There is however a difference. Men and women were not meant to live in cities in the sky. They are often architectural marvels and occasionally eye-sores, but this is not a manner in which people were accustomed to living throughout human history.

The vast majority of the world’s population will never pilot a plane, take a journey in a submarine or attempt to go into space. These are aberrational vocations that take a particular kind of individual to embark on. One must consciously decide that one wants to go where others have not gone and in unique ways at that.

Those who elect to buy expensive apartments in skyscrapers do so consciously. They have made a decision to invest a great deal of money in order to live in a certain way.

By contrast, the poor who were housed in the kinds of towers like the one which was gutted by flame in London, did not have a choice. Of course they were at first grateful for the opportunity, but sooner or later human nature set in and an involuntary experiment to put humans in ‘streets in the sky’ failed for many.

The classic case study of where modernist tower living went wrong is Pruitt–Igoe, a housing complex made up of several towers in the American city of St. Louis.

The estate was meant to give slum-dwellers of St. Louis a glimpse into the future. Instead, Pruitt–Igoe became the victim of poor building, worse maintenance, lack of opportunity and an environment that due to human factors deteriorated rapidly from a futuristic dream to a crime ridden slum from which one couldn’t even escape by easily taking a walk down the street.

After opening in 1956, the entire area was demolished by 1976. Twenty years is a very short lifespan for any building, let alone such ambitious ones.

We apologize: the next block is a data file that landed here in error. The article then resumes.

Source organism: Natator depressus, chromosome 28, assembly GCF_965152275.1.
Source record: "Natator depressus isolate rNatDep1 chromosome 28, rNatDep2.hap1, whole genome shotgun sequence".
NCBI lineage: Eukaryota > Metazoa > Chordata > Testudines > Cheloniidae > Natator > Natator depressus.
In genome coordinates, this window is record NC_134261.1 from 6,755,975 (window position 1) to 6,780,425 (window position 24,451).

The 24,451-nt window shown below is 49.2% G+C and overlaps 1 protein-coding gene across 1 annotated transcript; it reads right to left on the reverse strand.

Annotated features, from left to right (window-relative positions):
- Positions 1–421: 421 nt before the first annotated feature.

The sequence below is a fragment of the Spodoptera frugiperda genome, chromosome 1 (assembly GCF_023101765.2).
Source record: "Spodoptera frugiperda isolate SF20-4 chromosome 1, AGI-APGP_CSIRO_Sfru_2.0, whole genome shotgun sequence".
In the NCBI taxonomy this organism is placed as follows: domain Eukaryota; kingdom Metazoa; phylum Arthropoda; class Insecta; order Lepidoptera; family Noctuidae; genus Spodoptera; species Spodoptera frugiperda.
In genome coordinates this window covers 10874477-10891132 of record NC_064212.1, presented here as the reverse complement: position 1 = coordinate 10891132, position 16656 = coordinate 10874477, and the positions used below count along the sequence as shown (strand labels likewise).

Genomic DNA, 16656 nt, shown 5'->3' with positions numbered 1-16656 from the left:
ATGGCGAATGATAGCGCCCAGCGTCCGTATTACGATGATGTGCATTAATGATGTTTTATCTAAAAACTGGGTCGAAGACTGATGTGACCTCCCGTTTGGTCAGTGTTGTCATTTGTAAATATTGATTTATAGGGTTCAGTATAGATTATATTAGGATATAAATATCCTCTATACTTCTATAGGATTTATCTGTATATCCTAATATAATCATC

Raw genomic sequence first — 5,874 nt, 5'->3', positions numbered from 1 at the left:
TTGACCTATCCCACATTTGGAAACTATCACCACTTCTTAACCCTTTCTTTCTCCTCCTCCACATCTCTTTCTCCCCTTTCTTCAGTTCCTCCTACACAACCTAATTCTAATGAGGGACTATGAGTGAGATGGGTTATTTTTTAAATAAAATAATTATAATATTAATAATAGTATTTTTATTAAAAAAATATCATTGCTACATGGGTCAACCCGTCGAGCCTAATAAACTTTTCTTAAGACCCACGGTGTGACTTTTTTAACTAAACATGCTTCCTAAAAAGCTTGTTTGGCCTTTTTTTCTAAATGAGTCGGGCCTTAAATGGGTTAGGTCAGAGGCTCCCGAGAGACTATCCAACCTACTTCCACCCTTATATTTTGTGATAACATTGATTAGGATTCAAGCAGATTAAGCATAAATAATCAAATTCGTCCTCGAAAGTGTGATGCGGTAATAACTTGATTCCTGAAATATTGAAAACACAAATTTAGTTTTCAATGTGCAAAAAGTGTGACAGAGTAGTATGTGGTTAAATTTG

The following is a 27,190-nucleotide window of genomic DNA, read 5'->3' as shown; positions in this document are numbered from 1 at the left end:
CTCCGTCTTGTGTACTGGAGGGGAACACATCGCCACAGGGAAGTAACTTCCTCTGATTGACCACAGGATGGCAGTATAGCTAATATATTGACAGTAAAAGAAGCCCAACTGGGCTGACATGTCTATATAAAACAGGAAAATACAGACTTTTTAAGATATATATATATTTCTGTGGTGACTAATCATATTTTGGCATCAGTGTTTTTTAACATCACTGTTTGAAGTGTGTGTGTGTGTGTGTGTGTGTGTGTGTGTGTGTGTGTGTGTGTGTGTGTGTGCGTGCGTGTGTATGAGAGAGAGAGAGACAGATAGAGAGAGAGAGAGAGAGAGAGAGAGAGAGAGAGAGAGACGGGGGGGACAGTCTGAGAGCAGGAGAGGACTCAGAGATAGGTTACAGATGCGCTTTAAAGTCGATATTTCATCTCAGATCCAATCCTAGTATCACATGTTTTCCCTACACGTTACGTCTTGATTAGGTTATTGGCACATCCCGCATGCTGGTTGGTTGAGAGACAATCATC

The demolition of Pruitt–Igoe was immortalised in the 1983 film Koyaanisqatsi which was a visual and musical meditation on everything wrong with the modern west.

The fire at London’s Grenfell Tower is the clearest indication yet that the 21st century is no better suited to the 1950s attempt to create a future than was the 20th century. Interestingly, the Grenfell Tower in London opened up just two years prior to the final demolition of Pruitt–Igoe.

It is a peculiar fact of life that even the worst politicians are far easier to remove than the worst buildings. I have no doubt that the credibility of the politicians presiding over the prelude and aftermath of the Grenfell Tower fire will soon be voted out of office.

What is less clear is what the new leaders will do about the hundreds of buildings like Grenfell?

The immediate solution is to make all such structures safe for living in. The longer term solution will be to phase out such buildings by offering re-location opportunities to more traditional properties either as houses or low-rise apartments.

The amount of post-industrial commercial space that is rotting in many big cities is the perfect opportunity to build such places and most of the owners would happily part with their properties for a reasonable price which contrary to what many say, government can afford.

While the calm but unmistakable anger and sorrow on the streets of London was due to the fact that many people felt their governments have failed them. In the long term, many may take the view that modernism failed them.